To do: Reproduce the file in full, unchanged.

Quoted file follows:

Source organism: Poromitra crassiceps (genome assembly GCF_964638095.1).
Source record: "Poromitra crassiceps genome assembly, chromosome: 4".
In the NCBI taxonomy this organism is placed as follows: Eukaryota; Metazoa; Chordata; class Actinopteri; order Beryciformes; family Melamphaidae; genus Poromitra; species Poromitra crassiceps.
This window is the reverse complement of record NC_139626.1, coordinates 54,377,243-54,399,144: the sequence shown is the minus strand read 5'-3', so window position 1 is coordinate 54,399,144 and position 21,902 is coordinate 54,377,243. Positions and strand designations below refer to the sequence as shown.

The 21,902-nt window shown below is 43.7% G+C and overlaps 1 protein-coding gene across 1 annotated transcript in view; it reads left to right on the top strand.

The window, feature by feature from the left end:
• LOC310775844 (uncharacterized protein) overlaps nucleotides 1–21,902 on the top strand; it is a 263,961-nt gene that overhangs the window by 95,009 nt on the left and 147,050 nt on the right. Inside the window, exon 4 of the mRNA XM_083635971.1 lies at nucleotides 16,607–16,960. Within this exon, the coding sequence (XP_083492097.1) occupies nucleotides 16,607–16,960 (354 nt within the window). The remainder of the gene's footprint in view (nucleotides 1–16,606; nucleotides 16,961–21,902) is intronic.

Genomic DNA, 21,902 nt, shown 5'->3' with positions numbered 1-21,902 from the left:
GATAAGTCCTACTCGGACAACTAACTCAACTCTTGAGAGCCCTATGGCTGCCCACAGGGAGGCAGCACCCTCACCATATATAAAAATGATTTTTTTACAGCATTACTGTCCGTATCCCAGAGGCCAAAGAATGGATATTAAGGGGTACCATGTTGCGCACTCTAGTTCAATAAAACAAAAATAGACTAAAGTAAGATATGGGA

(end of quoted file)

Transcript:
Source organism: Poromitra crassiceps (genome assembly GCF_964638095.1).
Source record: "Poromitra crassiceps genome assembly, chromosome: 4".
In the NCBI taxonomy this organism is placed as follows: Eukaryota; Metazoa; Chordata; class Actinopteri; order Beryciformes; family Melamphaidae; genus Poromitra; species Poromitra crassiceps.
This window is the reverse complement of record NC_139626.1, coordinates 54,377,243-54,399,144: the sequence shown is the minus strand read 5'-3', so window position 1 is coordinate 54,399,144 and position 21,902 is coordinate 54,377,243. Positions and strand designations below refer to the sequence as shown.

The 21,902-nt window shown below is 43.7% G+C and overlaps 1 protein-coding gene across 1 annotated transcript in view; it reads left to right on the top strand.

The window, feature by feature from the left end:
• LOC310775844 (uncharacterized protein) overlaps nucleotides 1–21,902 on the top strand; it is a 263,961-nt gene that overhangs the window by 95,009 nt on the left and 147,050 nt on the right. Inside the window, exon 4 of the mRNA XM_083635971.1 lies at nucleotides 16,607–16,960. Within this exon, the coding sequence (XP_083492097.1) occupies nucleotides 16,607–16,960 (354 nt within the window). The remainder of the gene's footprint in view (nucleotides 1–16,606; nucleotides 16,961–21,902) is intronic.

Genomic DNA, 21,902 nt, shown 5'->3' with positions numbered 1-21,902 from the left:
GATAAGTCCTACTCGGACAACTAACTCAACTCTTGAGAGCCCTATGGCTGCCCACAGGGAGGCAGCACCCTCACCATATATAAAAATGATTTTTTTACAGCATTACTGTCCGTATCCCAGAGGCCAAAGAATGGATATTAAGGGGTACCATGTTGCGCACTCTAGTTCAATAAAACAAAAATAGACTAAAGTAAGATATGGGA